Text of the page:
This section makes it clear that control of the machinery of government would fall to a minority of the community – exactly what BLM has supposedly been rioting against. They don’t say who gets to decide if a community is most impacted or most harmed by destructive policing but we can safely say the plan is that they do.
Quotes from the BLM & M4BL organisations above demonstrate that they seek to make political change on local, national and global scales, are openly anti-capitalist and seek redress for the working class in the manner of Marxism. The Marxist influence is particularly obvious when comparing this to the explanation of Marxism offered by an openly Marxist organisation, Red Flag:
What’s in a name? Being a Marxist means being a revolutionary anticapitalist, a fighter against all forms of oppression, an internationalist who wants to end capitalism around the whole world, and a believer in the power of the working class.
In addition two of the three founders of BLM, Patrisse Cullors & Alicia Garza are openly Marxist.
During one interview Cullors commented on the wide range of philosophies she had read while attending a year-long course at the National School for Strategic Organising (NSSO):
We spent the year reading, anything from Marx, to Lenin, to Mao, learning all types of global critical theory and about different campaigns across the world,…
BLM is quiet about its Marxist connections but other Marxists are not.
BLM also enjoys widespread support from Marxists outside the United States such as the UK based Marxist Student Federation.
It is not surprising that Cullors has studied Mao. The tearing down of statues that we are currently witnessing is reminiscent of the four olds of the Cultural Revolution in China – Old Customs, Old Culture, Old Habits, and Old Ideas.
More can be seen on the BLM website:
We make our spaces family-friendly and enable parents to fully participate with their children. We dismantle the patriarchal practice that requires mothers to work “double shifts” so that they can mother in private even as they participate in public justice work.
We disrupt the Western-prescribed nuclear family structure requirement by supporting each other as extended families and “villages” that collectively care for one another, especially our children, to the degree that mothers, parents, and children are comfortable.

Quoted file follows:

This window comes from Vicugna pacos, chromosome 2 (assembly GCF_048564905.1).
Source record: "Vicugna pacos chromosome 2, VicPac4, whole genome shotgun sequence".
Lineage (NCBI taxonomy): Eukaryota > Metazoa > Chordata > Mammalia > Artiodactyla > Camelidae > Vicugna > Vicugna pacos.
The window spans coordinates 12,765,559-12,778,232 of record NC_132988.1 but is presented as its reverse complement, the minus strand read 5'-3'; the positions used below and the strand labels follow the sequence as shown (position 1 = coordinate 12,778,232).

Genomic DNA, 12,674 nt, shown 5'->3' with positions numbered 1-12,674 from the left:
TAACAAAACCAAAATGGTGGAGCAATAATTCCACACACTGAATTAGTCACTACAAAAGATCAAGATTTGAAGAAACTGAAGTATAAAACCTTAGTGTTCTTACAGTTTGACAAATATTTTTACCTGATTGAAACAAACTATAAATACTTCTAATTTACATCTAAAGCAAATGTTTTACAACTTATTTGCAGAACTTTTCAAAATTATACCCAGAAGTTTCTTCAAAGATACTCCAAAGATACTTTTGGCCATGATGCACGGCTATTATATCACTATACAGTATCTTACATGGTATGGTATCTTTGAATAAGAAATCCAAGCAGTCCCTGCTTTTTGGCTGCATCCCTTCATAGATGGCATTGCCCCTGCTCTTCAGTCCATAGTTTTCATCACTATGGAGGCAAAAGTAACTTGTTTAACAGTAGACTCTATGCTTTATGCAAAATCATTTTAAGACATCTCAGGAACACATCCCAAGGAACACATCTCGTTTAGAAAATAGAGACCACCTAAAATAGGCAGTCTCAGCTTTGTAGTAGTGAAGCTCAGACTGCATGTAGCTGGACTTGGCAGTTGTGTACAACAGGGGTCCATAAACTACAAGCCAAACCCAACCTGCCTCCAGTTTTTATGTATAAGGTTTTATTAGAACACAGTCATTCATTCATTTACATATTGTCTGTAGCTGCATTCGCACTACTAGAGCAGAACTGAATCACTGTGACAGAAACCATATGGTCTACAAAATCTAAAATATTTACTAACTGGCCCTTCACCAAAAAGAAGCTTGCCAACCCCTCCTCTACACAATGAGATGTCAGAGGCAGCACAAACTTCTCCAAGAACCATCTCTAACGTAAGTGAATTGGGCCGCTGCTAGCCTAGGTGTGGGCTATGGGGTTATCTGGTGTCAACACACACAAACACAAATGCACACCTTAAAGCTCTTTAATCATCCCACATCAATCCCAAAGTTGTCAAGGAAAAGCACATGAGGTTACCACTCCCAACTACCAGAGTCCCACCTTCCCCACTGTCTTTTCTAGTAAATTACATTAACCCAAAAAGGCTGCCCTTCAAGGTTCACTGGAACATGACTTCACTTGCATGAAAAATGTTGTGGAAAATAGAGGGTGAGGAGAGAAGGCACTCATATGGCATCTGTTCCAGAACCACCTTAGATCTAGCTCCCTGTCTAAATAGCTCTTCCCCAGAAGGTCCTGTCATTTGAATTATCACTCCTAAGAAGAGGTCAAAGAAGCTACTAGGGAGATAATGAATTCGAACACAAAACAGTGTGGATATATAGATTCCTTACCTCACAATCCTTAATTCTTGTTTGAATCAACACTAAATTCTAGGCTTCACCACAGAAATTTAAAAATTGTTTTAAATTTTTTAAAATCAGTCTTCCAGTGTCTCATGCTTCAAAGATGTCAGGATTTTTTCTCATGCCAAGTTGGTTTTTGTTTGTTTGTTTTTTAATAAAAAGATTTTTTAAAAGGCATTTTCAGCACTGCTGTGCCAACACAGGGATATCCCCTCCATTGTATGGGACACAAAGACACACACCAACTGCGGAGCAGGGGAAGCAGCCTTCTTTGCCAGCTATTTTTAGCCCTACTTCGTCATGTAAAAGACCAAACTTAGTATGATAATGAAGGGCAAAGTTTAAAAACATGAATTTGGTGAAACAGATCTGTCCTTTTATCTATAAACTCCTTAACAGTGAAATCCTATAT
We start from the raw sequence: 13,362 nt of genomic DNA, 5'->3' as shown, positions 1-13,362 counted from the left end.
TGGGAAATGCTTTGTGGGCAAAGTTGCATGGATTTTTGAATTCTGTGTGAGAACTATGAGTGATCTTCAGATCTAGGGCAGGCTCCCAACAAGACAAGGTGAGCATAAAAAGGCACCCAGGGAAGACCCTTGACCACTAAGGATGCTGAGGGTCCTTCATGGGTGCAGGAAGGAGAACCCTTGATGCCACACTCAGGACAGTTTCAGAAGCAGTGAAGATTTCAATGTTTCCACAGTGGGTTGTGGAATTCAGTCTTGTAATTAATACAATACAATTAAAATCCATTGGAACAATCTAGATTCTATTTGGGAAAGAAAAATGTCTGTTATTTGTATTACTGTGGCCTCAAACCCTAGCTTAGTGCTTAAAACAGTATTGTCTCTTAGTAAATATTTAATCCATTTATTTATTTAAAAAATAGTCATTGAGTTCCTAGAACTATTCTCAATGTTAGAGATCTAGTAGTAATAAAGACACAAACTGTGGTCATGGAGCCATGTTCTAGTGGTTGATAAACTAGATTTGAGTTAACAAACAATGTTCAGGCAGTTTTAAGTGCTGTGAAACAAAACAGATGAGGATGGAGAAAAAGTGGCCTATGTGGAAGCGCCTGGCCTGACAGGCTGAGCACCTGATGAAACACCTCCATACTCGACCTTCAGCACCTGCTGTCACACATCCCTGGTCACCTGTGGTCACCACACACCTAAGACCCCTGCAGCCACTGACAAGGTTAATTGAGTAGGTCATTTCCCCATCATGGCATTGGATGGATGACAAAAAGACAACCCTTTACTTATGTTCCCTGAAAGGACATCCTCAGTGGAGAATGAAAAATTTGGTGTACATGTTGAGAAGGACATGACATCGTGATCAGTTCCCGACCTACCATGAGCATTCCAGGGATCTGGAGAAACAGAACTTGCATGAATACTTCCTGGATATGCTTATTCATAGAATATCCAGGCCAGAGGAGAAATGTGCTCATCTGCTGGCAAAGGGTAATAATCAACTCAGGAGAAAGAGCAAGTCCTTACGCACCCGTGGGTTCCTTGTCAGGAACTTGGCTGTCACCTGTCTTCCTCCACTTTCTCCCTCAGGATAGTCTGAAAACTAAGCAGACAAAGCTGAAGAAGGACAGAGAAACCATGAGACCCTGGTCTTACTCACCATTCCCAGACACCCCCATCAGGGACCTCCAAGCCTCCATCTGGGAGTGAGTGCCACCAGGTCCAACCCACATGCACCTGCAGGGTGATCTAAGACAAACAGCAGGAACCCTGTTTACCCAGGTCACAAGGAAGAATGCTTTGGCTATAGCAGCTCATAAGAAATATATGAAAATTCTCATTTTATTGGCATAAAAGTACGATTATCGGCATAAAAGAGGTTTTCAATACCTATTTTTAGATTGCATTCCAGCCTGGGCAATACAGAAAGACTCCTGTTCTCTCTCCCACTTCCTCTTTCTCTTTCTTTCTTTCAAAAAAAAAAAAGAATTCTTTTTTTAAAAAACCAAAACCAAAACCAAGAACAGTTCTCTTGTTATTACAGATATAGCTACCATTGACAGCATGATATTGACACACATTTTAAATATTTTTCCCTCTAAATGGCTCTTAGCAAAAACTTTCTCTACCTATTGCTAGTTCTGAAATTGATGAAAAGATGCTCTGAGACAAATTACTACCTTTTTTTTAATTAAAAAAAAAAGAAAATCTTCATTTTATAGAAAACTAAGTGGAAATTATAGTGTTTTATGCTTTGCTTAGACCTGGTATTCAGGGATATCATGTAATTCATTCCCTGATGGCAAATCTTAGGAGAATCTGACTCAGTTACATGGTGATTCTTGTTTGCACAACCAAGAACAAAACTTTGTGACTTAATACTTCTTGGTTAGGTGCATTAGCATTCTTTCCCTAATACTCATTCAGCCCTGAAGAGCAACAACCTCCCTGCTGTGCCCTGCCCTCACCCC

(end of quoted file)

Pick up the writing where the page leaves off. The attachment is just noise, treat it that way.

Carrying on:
Here we have explicit references to “patriarchal” practices. In the 19th century children and then women left the workforce as societal wealth grew. In the 20th century feminists demanded that women return to the workforce as not working was apparently oppressive. And now BLM is claiming women working is patriarchal.
They go on to talk about disrupting the nuclear family and talk about replacing it with ill-defined extended families or villages.
We foster a queer‐affirming network. When we gather, we do so with the intention of freeing ourselves from the tight grip of heteronormative thinking, or rather, the belief that all in the world are heterosexual (unless s/he or they disclose otherwise).”
Here we see references to intersectionality in all but name. The black community (and black men in particular) have so many serious issues to address that they would be better off staying focussed. They can’t though, because BLM is tied to intersectional feminism as we have seen in the last two quotes.
This paragraph is written in a very unusual manner, especially considering how well the rest of the document is written. The words before and after rather in the quote above do not have the same meaning. If they really preferred the words after rather they could have simply rewritten it.
What we are looking at today is a Marxist-Feminist-BDS-BLM Continuum. Not everyone on this continuum agrees with everyone else but they are in touch and they do work together to achieve common objectives.
Black lives do matter but we’ll all be worse off if BLM and the rest of the continuum continues to grow and gain control of state institutions.